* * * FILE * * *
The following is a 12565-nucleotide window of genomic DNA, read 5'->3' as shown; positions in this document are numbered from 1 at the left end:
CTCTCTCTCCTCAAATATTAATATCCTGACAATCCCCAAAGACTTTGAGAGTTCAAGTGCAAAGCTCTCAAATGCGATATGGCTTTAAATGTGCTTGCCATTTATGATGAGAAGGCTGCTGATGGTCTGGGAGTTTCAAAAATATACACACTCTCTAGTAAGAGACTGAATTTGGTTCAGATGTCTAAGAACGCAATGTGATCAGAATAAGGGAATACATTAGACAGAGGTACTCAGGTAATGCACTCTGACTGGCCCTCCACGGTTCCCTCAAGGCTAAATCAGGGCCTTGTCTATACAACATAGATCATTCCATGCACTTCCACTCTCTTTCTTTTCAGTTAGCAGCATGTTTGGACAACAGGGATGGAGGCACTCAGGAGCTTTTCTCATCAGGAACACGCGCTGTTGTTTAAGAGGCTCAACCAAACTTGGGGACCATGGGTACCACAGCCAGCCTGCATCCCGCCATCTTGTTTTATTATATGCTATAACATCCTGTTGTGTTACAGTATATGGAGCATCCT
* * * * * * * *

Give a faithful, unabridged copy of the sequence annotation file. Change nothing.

The following is a 12565-nucleotide window of genomic DNA, read 5'->3' as shown; positions in this document are numbered from 1 at the left end:
CTCTCTCTCCTCAAATATTAATATCCTGACAATCCCCAAAGACTTTGAGAGTTCAAGTGCAAAGCTCTCAAATGCGATATGGCTTTAAATGTGCTTGCCATTTATGATGAGAAGGCTGCTGATGGTCTGGGAGTTTCAAAAATATACACACTCTCTAGTAAGAGACTGAATTTGGTTCAGATGTCTAAGAACGCAATGTGATCAGAATAAGGGAATACATTAGACAGAGGTACTCAGGTAATGCACTCTGACTGGCCCTCCACGGTTCCCTCAAGGCTAAATCAGGGCCTTGTCTATACAACATAGATCATTCCATGCACTTCCACTCTCTTTCTTTTCAGTTAGCAGCATGTTTGGACAACAGGGATGGAGGCACTCAGGAGCTTTTCTCATCAGGAACACGCGCTGTTGTTTAAGAGGCTCAACCAAACTTGGGGACCATGGGTACCACAGCCAGCCTGCATCCCGCCATCTTGTTTTATTATATGCTATAACATCCTGTTGTGTTACAGTATATGGAGCATCCT